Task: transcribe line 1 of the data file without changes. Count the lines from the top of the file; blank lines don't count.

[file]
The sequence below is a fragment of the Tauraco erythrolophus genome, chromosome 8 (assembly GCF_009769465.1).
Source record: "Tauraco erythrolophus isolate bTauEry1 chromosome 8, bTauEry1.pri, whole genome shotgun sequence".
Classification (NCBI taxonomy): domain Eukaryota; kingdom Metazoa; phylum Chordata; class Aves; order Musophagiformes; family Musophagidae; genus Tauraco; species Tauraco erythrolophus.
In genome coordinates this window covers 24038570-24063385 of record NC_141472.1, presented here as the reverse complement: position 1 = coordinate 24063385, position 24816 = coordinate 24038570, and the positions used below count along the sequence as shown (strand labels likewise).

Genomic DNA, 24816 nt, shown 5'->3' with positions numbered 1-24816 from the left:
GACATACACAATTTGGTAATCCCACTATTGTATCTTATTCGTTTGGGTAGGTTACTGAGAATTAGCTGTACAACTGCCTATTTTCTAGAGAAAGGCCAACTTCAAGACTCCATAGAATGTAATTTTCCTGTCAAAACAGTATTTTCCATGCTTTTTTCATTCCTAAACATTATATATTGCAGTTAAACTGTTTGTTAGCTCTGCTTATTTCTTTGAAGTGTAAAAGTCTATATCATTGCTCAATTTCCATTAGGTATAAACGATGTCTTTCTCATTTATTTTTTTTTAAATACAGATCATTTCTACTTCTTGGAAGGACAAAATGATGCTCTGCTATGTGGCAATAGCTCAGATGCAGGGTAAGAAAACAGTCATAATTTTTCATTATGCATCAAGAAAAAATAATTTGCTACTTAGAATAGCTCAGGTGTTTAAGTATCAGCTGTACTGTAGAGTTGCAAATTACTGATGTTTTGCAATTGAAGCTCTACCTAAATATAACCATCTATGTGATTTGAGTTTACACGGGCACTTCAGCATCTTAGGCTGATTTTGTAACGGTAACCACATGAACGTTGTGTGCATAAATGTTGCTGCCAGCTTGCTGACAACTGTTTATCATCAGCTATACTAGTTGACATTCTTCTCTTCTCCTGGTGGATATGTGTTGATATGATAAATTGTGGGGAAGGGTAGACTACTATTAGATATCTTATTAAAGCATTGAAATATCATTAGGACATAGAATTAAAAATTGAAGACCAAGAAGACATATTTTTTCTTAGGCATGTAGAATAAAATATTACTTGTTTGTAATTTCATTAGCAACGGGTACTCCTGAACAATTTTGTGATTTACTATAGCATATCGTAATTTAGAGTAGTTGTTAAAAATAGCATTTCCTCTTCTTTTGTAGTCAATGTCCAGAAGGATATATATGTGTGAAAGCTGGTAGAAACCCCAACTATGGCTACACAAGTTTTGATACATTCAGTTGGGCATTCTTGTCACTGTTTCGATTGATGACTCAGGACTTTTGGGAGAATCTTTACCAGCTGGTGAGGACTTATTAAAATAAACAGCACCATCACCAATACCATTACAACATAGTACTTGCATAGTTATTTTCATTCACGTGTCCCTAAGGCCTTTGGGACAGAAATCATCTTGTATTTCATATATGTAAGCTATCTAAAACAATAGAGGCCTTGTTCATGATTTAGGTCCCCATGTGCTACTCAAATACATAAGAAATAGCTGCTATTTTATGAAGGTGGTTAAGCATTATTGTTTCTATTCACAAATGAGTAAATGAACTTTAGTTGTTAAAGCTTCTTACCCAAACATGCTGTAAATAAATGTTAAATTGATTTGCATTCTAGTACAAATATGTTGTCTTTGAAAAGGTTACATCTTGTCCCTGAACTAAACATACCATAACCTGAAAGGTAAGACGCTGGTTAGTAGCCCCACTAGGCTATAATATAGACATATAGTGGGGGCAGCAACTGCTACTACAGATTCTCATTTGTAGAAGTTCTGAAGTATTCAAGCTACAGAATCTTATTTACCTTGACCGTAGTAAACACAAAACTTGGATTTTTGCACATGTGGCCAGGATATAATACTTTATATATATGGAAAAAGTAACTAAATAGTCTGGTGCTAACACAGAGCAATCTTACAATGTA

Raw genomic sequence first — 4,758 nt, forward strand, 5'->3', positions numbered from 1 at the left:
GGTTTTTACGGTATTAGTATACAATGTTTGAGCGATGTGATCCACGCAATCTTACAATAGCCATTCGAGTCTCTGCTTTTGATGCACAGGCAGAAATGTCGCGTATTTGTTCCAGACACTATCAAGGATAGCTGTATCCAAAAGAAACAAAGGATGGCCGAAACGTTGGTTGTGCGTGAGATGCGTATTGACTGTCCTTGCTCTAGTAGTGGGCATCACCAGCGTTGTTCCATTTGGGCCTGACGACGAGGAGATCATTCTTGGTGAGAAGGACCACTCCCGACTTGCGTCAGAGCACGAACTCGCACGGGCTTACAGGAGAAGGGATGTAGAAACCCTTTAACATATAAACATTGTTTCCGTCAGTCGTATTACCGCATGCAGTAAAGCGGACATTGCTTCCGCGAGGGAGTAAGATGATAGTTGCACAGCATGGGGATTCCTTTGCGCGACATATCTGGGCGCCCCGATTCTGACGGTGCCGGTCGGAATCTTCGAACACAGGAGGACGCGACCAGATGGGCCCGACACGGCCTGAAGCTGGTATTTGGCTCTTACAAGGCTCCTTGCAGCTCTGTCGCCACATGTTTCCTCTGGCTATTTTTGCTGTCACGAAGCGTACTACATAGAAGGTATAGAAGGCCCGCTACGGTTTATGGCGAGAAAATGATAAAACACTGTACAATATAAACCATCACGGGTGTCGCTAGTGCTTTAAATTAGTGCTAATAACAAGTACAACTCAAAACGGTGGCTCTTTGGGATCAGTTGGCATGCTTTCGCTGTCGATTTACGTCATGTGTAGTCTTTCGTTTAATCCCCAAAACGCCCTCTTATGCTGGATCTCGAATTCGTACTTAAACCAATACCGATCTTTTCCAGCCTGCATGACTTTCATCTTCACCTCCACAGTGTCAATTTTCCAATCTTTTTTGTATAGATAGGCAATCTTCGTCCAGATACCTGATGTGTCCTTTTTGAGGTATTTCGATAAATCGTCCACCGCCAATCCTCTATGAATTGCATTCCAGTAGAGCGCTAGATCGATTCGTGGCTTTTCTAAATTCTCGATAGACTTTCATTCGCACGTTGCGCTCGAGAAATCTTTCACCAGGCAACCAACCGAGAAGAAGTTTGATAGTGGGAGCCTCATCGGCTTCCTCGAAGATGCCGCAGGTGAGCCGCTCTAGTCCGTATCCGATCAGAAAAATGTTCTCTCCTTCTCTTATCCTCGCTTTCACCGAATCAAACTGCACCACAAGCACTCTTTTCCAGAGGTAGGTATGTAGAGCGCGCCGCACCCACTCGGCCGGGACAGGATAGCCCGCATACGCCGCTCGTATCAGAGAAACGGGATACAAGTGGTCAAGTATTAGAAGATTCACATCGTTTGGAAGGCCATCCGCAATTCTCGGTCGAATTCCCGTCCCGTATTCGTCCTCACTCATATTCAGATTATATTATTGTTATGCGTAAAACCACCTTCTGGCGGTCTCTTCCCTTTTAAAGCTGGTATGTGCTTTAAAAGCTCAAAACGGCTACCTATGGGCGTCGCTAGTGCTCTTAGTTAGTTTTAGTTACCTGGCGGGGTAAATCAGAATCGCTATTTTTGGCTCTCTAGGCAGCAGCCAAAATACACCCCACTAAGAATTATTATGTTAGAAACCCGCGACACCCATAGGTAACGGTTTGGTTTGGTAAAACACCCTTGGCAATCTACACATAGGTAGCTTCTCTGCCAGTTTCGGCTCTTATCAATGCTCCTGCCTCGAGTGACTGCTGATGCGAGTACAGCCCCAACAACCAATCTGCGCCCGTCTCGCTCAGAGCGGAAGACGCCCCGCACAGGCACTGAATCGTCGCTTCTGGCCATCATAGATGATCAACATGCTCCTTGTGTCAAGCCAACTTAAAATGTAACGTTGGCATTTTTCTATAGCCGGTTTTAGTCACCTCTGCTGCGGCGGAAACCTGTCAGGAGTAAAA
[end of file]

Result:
The sequence below is a fragment of the Tauraco erythrolophus genome, chromosome 8 (assembly GCF_009769465.1).